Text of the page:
u for unsigned values. Below is a table of all the numeric types with sizes, value ranges, and example literal syntax.
When C was invented, not many people were thinking about how to store characters from all over the world in computer memory. Strings in C are built on sequences of the single byte
char type. Various implementations of C++ have various styles of wide-character support.
Java’s solution was simple and elegant: Use UTF-16. The
char type is two bytes, and a
String is a sequence of those. Unfortunately, that means that the memory cost of storing plain old ASCII text doubled when compared to C. And there is a hole in the elegance of their solution. UTF-16 sometimes needs two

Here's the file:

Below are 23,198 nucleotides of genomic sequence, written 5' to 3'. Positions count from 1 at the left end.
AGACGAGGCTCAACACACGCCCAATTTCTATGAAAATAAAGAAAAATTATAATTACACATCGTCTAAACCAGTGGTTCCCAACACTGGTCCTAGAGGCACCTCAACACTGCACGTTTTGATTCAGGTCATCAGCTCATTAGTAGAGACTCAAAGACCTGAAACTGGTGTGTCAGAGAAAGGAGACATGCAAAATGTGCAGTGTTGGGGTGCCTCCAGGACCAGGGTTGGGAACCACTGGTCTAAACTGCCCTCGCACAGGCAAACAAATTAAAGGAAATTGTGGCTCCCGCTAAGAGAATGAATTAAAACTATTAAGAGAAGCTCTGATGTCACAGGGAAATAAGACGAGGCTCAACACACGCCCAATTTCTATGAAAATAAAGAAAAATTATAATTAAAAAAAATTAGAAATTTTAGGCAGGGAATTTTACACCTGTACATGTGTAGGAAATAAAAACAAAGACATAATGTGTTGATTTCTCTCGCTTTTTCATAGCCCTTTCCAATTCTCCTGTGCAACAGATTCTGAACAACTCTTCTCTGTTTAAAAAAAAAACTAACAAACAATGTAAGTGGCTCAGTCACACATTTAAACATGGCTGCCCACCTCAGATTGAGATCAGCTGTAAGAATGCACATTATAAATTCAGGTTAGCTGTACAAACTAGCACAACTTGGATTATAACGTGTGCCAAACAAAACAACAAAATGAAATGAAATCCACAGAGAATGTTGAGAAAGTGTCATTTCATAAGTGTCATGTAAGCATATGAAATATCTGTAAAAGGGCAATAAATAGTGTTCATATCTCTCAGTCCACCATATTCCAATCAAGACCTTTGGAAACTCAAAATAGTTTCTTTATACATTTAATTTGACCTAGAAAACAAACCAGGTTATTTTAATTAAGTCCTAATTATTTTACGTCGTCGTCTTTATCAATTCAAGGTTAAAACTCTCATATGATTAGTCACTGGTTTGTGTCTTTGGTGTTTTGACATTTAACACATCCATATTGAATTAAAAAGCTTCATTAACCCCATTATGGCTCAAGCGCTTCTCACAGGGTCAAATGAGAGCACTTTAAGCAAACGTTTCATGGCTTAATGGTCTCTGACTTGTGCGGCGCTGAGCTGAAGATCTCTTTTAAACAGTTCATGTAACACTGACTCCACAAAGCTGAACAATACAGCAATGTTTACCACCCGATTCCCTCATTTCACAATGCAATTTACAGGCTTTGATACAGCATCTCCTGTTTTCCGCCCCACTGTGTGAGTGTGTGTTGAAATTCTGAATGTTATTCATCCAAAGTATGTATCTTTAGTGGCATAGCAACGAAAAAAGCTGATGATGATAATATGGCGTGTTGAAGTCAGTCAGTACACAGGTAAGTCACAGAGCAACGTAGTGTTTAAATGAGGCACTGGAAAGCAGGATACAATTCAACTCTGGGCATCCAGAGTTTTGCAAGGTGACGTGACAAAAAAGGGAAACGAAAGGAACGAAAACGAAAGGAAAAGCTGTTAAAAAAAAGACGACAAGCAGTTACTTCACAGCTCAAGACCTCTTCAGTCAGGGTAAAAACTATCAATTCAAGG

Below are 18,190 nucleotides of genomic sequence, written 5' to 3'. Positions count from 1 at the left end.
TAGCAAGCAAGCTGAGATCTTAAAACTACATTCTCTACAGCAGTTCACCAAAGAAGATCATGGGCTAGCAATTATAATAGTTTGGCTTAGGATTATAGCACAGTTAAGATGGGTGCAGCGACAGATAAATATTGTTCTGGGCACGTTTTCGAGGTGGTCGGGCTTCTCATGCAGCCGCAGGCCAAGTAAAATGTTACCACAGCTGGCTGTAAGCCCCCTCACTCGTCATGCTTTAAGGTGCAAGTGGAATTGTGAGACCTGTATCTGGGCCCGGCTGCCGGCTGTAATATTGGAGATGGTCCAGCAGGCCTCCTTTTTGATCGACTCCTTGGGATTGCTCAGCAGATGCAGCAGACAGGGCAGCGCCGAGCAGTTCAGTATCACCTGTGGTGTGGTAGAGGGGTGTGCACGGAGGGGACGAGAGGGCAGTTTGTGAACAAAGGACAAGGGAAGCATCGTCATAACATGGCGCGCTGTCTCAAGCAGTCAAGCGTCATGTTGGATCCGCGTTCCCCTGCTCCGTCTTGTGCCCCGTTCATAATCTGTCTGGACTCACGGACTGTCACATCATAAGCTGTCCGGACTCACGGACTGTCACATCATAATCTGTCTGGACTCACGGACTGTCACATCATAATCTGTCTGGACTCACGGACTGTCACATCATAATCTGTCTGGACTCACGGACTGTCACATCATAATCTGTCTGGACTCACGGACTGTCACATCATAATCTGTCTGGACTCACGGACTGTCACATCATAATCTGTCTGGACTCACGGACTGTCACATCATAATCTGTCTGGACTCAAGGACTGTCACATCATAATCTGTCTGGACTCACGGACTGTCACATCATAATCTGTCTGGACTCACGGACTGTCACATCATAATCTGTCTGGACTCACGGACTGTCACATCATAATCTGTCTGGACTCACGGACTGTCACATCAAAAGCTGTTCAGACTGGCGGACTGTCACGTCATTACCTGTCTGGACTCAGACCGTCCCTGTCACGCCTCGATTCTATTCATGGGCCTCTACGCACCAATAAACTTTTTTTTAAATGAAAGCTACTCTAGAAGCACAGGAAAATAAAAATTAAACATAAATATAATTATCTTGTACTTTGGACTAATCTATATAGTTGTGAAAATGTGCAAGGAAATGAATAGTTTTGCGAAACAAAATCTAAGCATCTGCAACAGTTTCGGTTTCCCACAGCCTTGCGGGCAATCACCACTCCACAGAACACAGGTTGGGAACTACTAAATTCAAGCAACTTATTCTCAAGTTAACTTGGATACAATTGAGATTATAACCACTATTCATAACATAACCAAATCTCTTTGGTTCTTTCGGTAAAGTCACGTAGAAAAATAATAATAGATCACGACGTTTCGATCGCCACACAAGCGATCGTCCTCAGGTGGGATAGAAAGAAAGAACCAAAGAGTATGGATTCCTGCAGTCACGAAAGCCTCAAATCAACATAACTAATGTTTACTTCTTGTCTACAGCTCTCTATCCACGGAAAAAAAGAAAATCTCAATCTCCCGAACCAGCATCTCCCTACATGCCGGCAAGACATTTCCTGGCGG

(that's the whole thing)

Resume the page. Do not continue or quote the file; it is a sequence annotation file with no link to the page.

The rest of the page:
char values to represent some characters, usually from Asian languages.
Shadow’s solution goes a step further with UTF-8, a variable byte size scheme. If you’re using plain old ASCII, it only costs you a byte per character. Many characters can be expressed in two bytes, although some require three or even four bytes. How does that work in a
String is a sequence of
byte values. If you index into a location using brackets (
) or by calling the
index() method, you’ll get a
byte value. That’s great if all you care about is ASCII.
However, we use the four-byte
code (short for codepoint) type to represent arbitrary UTF-8 characters. A
String iterator can cycle through a
String, returning each
code value contained within it.